REVIEW: Doctor Strange (2016)

drstrange_posterTalented surgeon Dr Stephen Strange (Benedict Cumberbatch) suffers irreperable damage to his hands in a car crash, ending his career in the process. When conventional medicine fails him, Strange follows a lead to Kathmandu and to an organisation of sorcerers defending the world from inter-dimensional attack.

Marvel Studios represent the great commercial success story in Hollywood since the rise of Pixar, with a seemingly unstoppable string of hit movies coming like clockwork year in and year out. Following the release of Iron Man in 2008 the studio has managed to launch multi-film franchises based on comic book characters like Captain America, Thor, the Avengers, and even comparative unknowns including Ant-Man and the Guardians of the Galaxy. The most recent addition to their shared universe of film sagas is Doctor Strange, directed by Scott Derrickson and extending the science fiction-themed superhero world into the realms of sorcery and demons.

To an extent it feels as if Marvel Studios are a victim of their own success. With each film becoming a significant commercial hit, the pressure must surely increase from each subsequent title to do at least as well. It would have to make the studio heads risk-averse. That appears to play out in Doctor Strange, which boasts some outstanding visual imagery but which restricts its narrative and characters to a deliberately safe and well-worn path. It makes the film a slightly difficult one to review, since the problem is not that it is an outright bad film. It is competent enough, has a beginning, middle and end, and some exciting action scenes in between. Its core problem is that based on the calibre of creators involved – Derrickson is a solid genre director – and the potential of the character, Doctor Strange should be a great film and not simply a watchable one.

This is yet another by-the-numbers superhero origin, starring yet another snark-filled educated white man learning humility while rapidly mastering his abilities in order to fight an evil duplicate of himself by the climax. Coming so soon after Ant-Man duplicated near-identical story beats, it feels particularly dull this time around.

It is not simply that Marvel are repeating themselves with diminishing returns each time. Doctor Strange is a character in particular that works better without an origin story. The story of how he went from arrogant neurosurgeon to sorcerer supreme is not a particularly interesting one. It does not dominate his identity, as Bruce Wayne’s childhood trauma effectively defines Batman. A far stronger film could have been made out of an original character having a supernatural experience – finding the demigod Zuul in their refrigerator, or what-have-you – and being referred to Stephen Strange for help. The film that has been produced spends so much time on establishing Strange that it almost entirely fails to give him an actual adventure in which to star.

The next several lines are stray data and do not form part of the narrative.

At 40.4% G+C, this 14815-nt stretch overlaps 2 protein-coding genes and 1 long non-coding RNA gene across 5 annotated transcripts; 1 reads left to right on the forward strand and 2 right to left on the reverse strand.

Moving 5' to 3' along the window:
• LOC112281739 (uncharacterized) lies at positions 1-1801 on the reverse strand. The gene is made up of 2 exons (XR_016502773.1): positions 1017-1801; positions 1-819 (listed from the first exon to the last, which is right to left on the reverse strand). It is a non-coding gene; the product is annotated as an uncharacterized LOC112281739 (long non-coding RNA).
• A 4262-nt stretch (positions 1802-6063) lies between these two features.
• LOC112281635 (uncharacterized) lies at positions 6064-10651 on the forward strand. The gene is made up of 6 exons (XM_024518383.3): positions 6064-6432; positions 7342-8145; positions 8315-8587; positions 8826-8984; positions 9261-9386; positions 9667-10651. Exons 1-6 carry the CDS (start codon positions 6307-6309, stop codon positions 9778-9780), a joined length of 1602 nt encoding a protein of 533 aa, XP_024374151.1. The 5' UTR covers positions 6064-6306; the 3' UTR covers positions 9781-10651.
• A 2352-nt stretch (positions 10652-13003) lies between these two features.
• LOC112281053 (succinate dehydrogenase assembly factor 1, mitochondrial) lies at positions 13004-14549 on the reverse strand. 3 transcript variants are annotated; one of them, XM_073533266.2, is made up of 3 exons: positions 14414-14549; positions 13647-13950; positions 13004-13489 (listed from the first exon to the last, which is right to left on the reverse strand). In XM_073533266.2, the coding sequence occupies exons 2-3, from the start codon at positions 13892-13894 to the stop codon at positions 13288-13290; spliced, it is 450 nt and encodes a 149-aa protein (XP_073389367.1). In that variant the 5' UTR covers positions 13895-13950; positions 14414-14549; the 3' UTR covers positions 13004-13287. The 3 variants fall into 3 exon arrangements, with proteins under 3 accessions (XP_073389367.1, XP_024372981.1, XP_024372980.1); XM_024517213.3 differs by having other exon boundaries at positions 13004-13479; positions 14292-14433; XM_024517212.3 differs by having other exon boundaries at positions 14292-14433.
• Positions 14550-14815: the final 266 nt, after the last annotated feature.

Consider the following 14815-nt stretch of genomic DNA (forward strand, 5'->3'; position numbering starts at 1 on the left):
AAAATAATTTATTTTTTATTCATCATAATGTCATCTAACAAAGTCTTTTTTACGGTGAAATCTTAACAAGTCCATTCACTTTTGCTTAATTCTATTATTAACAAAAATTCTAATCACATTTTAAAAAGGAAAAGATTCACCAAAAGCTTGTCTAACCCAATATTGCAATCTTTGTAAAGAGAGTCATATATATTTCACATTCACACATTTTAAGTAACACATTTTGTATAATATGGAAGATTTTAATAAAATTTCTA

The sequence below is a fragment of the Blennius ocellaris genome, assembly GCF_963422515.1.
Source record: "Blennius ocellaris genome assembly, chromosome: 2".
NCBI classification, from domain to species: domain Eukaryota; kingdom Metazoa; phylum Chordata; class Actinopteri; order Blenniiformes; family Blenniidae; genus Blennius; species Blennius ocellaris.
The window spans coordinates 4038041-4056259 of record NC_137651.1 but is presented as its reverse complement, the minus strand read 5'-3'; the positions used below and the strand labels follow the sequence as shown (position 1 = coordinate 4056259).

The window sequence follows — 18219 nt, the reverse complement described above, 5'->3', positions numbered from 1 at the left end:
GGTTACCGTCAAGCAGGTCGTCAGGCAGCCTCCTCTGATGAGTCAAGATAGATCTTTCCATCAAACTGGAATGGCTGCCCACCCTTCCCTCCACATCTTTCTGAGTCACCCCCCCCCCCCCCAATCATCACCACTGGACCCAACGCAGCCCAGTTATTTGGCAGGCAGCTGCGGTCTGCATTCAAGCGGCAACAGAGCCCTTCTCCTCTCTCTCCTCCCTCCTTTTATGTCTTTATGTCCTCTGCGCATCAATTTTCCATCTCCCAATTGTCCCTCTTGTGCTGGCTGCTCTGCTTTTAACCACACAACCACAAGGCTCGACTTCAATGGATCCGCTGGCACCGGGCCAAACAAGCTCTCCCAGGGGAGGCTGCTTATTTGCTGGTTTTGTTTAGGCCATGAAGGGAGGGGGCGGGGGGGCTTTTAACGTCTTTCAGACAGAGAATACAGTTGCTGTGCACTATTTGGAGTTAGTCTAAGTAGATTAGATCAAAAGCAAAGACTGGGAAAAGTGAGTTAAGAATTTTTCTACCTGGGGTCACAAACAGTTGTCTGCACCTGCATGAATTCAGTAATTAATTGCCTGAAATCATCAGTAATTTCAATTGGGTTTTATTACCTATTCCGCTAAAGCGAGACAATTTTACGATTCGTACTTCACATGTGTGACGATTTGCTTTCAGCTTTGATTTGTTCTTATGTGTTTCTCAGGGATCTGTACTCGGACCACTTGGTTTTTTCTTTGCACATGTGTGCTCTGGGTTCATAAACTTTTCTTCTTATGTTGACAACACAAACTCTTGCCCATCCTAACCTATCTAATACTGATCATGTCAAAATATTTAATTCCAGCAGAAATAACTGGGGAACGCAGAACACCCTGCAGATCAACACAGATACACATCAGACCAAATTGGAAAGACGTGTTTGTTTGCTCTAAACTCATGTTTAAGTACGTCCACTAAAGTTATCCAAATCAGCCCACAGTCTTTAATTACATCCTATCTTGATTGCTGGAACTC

Benedict Cumberbatch is poorly cast as Strange. He spends the entire film struggling to maintain a fairly generic North American accent, and regularly appears weirdly uncomfortable on screen. He is also unconvincing every time the screenplay requires him to give a little quip or joke: the world of Doctor Strange is a dark and horrifying one, and the jokes written for the film feel very awkwardly inserted as a result.

The supporting cast is strong but relatively underutilised. Mads Mikkelsen is a great choice to play the villain Kaecilius, but he is not given any scope in which to develop or fully express his character. Tilda Swinton is an intriguing choice for Strange’s mentor the Ancient One: clearly with a Chinese theatrical release in the offing the character was never going to be Tibetan, but replacing an Asian character with a Caucasian one was always going to be problematic. She is enormously watchable, as Swinton nearly always is, but there is a staggering amount of stereotypical dialogue there for her to try and sell to the audience. Most effective in the cast seem to be Benedict Wong as Wong, re-envisaged from culturally outdated manservant to talented sorcerer in his won right, and Chiwetel Ejiofor as Mordo, Strange’s fellow sorcerer. Mordo is clearly set up for bigger things in any prospective sequel, and therein lies the heart of Marvel’s problem.

Marvel eyes its films as part of an ongoing franchise now, and that means the studio is spending less time than it should in ensuring each individual part of that franchise works well as a self-contained, satisfying story. By the end of Doctor Strange I felt confident that its sequel would likely be a huge amount of fun; it is just a pity that it took a whole movie to reach that stage.

The film’s saving grace is its visual effects. Sorcerers warp and re-shape the world into kaleidoscopic patterns, chasing each other as up turns to down, left to right, and gravity can simply no longer be taken for granted. It cribs an awful lot from Christopher Nolan’s Inception, but pushes it to a fresh extreme. While there is far less of a narrative explanation for the transformation than in Nolan’s vastly superior work, it is nonetheless spectacular eye candy. There are a couple of nicely impressive action sequences as well, particularly a hospital fist-fight in which Strange is lying near death on a gurney while his soul trades blows with a ghost-like magican henchman. That is a pretty great scene, but sadly great action scenes rarely add up to a great movie with a story and dialogue to match.

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